Ubuntu strikes many people in the western world as an odd name for an operating system. They may not know that in the African languages of Zulu and Xhosa the word means roughly "humanity towards others."It’s a name that sums up the concept behind the Linux distribution known as Ubuntu – especially since it was South African entrepreneur Mark Shuttleworth, one of the key financial backers of its development, who selected it.
The makers of Ubuntu have made it their mission to make an operating system that is as easy to use as possible – and to provide it for free. Version 9.10, also known as Karmic Koala, was recently released. Does it live up to its programmers’ lofty goals?
Unlike Windows or Mac OS, it’s very difficult to determine howmany users are running any given Linux distribution. After all, the software is licensed for free copying and redistribution. A check with Google Trends does show, however, that interest in Ubuntu among internet users has grown significantly in recent years in comparison with other popular Linux variants like Open Suse or Fedora. The system is far ahead of the competition when it comes to that kind of search query.
Why Ubuntu instead of other variants? "The developers are attempting to adapt to the needs of private users as much as possible," explains Kristian Kissling from Ubuntu User magazine. There is also a lively community of users who make their experience and knowledge available to other internet users.
The new Karmic Koala contains more updates than any Ubuntu release in some time, reports German computer magazine c’t. Users will certainly notice one thing from the start: the system boots up much quicker. The reworked design also stands out. While it still features the brown tones for which Ubuntu is known, it also reminds one a bit of the Mac OS interface.
One important feature is the new software centre, Kissling says. A bit of background: modern Linux distributions all possess a so-called package manager. This is a utility to help users install new software not included with Linux itself. Instead of searching through the web for a specific program, the package manager handles the heavy lifting.
Yet sometimes the software is also available from a variety of different sources – which can be highly confusing for lay users. The software centre works to remedy that problem. "Instead of dozens of files, only the three or four that are really needed are displayed," Kissling explains.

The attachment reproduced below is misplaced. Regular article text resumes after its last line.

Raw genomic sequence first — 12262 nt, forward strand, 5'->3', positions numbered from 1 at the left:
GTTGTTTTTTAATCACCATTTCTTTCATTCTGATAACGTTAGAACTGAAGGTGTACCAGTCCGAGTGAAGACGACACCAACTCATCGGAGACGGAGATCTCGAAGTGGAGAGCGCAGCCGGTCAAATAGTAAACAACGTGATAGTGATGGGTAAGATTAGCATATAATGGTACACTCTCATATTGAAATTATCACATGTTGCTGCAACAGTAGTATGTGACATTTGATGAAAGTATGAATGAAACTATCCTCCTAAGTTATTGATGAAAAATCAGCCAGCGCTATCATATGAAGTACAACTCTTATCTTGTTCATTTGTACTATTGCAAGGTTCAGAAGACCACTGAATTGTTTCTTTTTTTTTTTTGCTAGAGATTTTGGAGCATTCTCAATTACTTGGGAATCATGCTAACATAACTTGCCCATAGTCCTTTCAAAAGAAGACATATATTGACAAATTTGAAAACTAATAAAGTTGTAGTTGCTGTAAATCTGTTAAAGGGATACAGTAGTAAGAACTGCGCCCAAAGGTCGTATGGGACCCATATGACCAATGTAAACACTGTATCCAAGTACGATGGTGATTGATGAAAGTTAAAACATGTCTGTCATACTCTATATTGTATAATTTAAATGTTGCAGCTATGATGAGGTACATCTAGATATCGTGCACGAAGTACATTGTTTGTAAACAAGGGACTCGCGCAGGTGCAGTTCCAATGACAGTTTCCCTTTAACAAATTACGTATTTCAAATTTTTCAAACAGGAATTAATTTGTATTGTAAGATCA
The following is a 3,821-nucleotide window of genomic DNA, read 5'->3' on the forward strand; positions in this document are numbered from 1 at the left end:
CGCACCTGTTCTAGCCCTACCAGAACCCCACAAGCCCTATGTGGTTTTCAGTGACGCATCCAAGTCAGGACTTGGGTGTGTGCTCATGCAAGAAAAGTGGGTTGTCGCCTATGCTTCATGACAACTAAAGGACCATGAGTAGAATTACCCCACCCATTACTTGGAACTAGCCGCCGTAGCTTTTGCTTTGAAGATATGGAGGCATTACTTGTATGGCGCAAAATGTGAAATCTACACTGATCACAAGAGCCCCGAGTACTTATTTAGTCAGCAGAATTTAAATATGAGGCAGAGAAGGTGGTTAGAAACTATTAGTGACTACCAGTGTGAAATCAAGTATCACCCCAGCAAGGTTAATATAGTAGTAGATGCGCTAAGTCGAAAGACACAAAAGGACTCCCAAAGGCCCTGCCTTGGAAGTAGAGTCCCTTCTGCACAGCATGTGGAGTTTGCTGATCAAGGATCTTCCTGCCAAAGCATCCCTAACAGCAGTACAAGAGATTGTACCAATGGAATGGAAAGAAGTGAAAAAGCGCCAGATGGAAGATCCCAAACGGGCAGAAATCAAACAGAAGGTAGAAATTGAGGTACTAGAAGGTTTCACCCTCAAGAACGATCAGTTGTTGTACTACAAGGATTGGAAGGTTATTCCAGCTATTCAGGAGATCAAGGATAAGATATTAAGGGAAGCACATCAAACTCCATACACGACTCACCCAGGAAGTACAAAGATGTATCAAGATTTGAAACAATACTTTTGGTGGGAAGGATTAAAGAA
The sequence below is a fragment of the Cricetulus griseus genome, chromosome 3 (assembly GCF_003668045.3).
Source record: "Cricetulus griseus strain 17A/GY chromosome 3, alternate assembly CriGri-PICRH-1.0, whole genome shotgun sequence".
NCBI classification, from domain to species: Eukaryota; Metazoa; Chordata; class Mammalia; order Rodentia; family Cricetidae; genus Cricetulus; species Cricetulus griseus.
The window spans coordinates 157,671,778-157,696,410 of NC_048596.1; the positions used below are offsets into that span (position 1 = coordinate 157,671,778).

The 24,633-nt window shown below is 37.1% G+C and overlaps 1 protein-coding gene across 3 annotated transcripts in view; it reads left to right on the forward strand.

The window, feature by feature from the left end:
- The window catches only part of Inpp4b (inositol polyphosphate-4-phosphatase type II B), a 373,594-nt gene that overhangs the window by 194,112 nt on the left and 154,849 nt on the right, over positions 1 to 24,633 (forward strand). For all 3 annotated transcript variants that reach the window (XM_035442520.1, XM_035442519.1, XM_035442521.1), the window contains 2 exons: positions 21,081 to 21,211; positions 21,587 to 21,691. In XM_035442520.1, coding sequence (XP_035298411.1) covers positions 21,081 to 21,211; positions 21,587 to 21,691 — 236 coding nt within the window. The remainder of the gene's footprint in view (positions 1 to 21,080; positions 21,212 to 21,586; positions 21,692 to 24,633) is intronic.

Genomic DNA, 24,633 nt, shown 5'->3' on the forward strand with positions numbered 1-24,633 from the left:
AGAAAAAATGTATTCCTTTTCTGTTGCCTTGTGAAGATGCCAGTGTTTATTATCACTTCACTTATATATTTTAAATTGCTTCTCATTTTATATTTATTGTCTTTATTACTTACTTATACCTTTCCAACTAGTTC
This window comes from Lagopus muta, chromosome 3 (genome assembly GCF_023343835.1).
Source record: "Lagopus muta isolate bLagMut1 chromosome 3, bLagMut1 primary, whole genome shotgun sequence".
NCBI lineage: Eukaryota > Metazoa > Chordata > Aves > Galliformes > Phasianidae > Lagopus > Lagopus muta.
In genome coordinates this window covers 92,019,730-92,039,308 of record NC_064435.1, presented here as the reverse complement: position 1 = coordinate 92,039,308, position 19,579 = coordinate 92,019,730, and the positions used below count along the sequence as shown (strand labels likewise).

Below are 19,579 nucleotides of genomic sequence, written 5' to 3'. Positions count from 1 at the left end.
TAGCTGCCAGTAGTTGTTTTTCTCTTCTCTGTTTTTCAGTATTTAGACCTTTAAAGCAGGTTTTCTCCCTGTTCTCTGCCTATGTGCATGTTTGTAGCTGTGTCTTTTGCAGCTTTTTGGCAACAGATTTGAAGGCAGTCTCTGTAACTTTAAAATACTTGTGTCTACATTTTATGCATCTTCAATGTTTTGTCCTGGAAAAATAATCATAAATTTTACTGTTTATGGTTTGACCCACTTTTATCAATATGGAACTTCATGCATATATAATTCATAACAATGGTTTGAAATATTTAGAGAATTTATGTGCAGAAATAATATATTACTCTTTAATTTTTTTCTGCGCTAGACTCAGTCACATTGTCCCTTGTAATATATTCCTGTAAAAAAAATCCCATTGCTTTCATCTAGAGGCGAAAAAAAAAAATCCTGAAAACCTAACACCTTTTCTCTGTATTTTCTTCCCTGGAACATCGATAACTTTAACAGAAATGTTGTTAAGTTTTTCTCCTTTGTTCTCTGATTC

There’s been a lot of buzz lately about cloud computing. Google, for example, offers a word processor that doesn’t have to be installed at all on the computer. It is instead accessed directly through the browser. Internet-based storage space has also been drawing attention.
Canonical, a Shuttleworth-owned company that helps finance the development of Ubuntu, is offering the Ubuntu One function, which provides two gigabytes of free online storage to any user who signs up. More storage is available for a fee – which has riled the feathers of some members of the Ubuntu community, Kristian Kissling says. "But no-one is forced to go for the deal."
Ext4 is the name of the file system used by Ubuntu 9.10. It allows for quicker access to files. "The bump in speed is noticeable," Kissling says. The distributions also come with various applications pre-installed. For Ubuntu that includes the Firefox browser as well as photo editing software, chat, office applications, and programs to play back music and videos.
Yet Ubuntu 9.10 remains a sort of interim version: The developers release an "LTS," or Long Term Support, version every two years or so. Each LTS version brings with it an implicit promise from developers that updates will be provided for those software packages for three years (desktop) or five years (servers).
On LTS versions the focus during development is on system stability. The current LTS version remains version 8.04, dubbed Hardy Heron, as released in April 2008. Lucid Lynx, the next LS version of Ubuntu, will reportedly be published in April 2010.